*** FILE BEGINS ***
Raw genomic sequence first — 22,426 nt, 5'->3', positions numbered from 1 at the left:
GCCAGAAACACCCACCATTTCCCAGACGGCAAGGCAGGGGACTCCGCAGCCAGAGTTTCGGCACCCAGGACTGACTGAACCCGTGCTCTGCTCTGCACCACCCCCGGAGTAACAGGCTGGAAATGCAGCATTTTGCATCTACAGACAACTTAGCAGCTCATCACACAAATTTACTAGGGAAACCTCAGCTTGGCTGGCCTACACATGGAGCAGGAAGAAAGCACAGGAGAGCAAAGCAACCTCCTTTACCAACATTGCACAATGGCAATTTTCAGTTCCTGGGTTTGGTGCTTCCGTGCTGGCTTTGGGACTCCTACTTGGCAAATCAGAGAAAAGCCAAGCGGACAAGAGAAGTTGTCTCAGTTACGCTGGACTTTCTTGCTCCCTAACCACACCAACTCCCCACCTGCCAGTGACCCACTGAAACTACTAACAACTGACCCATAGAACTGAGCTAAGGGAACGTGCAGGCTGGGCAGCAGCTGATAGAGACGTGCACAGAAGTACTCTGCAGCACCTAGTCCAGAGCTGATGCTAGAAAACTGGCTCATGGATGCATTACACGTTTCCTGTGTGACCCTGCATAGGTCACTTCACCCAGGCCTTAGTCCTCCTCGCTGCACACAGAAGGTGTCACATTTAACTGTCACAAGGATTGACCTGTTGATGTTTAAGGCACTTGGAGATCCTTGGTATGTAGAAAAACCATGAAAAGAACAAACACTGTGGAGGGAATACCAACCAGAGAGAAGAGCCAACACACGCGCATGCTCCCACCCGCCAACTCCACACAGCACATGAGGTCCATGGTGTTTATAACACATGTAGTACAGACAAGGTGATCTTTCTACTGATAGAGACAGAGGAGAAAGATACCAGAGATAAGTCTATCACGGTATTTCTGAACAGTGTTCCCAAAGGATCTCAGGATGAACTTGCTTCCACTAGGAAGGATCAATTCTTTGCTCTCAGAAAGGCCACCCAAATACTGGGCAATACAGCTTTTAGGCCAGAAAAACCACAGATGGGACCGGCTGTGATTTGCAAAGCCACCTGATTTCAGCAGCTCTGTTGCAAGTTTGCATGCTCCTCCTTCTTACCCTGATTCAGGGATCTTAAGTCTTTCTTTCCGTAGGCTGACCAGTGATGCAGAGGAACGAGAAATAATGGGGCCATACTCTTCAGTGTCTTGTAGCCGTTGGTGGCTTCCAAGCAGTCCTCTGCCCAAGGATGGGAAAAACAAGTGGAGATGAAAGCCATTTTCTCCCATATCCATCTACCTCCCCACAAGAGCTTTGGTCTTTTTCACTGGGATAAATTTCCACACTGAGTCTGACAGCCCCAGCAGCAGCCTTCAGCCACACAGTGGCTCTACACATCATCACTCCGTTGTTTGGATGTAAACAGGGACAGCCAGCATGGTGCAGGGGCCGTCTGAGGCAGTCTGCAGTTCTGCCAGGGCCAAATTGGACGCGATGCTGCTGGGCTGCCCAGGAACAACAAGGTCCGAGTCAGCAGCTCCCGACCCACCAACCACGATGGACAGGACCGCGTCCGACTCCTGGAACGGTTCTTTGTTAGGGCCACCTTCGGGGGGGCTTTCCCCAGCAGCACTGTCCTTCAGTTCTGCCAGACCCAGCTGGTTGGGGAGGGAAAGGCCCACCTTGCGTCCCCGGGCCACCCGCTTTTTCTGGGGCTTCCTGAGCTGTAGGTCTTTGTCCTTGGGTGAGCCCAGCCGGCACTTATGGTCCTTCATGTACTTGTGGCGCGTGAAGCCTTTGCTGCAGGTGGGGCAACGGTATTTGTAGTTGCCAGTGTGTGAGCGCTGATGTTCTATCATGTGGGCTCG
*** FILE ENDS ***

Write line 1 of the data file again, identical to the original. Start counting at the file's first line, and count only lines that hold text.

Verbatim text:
Raw genomic sequence first — 22,426 nt, 5'->3', positions numbered from 1 at the left: